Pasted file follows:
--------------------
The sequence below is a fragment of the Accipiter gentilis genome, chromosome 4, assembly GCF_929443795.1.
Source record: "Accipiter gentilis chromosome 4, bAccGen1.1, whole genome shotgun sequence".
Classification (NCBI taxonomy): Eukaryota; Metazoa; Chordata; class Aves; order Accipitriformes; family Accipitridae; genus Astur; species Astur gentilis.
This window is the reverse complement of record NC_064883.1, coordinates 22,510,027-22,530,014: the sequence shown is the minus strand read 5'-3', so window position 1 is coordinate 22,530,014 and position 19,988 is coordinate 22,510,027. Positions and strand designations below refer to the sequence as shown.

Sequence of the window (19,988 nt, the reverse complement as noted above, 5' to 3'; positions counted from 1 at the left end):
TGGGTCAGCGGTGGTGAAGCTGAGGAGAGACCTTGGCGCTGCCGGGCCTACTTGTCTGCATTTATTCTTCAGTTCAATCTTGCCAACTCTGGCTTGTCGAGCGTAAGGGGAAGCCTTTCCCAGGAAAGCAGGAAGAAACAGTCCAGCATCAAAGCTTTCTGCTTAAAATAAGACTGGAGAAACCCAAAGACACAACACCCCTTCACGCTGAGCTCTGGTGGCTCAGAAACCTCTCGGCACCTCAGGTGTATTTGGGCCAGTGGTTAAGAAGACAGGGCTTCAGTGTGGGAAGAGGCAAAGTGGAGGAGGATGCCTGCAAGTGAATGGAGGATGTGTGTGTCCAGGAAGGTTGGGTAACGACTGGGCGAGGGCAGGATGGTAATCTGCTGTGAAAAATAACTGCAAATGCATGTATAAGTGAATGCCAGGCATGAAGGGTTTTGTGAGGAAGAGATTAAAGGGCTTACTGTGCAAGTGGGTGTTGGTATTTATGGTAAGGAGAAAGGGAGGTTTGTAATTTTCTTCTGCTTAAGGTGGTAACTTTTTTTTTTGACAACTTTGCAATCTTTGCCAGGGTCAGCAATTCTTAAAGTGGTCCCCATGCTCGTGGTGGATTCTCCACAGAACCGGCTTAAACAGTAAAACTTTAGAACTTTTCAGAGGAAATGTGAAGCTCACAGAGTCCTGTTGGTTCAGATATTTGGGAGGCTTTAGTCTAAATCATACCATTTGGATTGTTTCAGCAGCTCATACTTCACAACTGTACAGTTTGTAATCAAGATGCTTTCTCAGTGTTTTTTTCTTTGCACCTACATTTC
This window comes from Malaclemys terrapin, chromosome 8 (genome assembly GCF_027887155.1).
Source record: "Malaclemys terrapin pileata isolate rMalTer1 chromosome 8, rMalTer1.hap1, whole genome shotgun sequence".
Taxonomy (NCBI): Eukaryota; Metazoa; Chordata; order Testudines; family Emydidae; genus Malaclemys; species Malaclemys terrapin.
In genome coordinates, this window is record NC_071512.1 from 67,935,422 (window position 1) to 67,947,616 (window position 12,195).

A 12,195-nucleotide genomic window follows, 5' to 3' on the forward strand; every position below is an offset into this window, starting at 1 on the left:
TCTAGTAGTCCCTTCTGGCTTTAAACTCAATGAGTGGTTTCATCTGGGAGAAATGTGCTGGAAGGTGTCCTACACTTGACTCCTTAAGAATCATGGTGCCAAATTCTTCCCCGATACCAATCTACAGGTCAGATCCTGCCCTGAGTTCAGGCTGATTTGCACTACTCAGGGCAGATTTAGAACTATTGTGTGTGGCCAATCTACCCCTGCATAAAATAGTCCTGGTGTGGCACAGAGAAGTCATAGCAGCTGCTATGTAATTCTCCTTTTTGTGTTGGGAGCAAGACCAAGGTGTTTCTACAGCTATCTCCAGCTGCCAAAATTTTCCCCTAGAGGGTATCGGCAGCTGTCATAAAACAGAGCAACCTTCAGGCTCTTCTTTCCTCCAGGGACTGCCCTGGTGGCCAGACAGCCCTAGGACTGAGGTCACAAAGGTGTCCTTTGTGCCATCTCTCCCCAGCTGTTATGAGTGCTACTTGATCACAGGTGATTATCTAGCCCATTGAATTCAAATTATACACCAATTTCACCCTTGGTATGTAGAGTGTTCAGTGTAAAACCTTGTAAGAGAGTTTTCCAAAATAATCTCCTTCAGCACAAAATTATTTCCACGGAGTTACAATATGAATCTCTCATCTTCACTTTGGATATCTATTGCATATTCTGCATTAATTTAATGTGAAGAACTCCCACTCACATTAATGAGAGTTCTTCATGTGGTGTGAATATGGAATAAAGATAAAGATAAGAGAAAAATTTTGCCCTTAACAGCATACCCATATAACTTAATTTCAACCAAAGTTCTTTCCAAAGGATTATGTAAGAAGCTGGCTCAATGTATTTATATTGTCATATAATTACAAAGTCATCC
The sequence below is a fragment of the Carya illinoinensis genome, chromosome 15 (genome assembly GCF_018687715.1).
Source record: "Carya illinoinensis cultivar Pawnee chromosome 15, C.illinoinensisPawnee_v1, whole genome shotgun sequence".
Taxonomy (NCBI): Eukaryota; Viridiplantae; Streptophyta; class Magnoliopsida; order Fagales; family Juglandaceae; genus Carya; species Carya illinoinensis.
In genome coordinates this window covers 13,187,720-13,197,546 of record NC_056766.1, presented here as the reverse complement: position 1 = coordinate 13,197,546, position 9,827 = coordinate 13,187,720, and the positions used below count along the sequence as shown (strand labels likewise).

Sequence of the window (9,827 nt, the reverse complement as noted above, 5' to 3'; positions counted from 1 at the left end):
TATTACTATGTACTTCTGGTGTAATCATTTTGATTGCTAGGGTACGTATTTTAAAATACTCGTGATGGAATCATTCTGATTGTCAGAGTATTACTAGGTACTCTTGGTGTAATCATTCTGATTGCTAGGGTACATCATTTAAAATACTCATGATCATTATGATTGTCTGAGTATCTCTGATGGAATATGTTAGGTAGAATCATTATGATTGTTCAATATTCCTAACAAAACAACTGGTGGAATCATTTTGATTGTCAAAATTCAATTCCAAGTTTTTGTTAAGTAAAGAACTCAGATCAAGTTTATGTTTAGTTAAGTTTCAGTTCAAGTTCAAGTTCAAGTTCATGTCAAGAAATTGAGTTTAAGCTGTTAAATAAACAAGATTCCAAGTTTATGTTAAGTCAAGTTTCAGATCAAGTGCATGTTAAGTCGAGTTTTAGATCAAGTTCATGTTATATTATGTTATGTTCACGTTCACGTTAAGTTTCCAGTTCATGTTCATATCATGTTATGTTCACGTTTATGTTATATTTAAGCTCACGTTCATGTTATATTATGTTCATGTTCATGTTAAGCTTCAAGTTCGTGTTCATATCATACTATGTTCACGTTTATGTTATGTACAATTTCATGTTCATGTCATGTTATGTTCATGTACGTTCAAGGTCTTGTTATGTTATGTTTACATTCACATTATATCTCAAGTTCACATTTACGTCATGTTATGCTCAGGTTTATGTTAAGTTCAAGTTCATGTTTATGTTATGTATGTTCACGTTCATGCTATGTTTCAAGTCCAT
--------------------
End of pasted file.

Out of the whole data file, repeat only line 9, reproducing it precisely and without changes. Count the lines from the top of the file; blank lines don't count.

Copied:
Taxonomy (NCBI): Eukaryota; Metazoa; Chordata; order Testudines; family Emydidae; genus Malaclemys; species Malaclemys terrapin.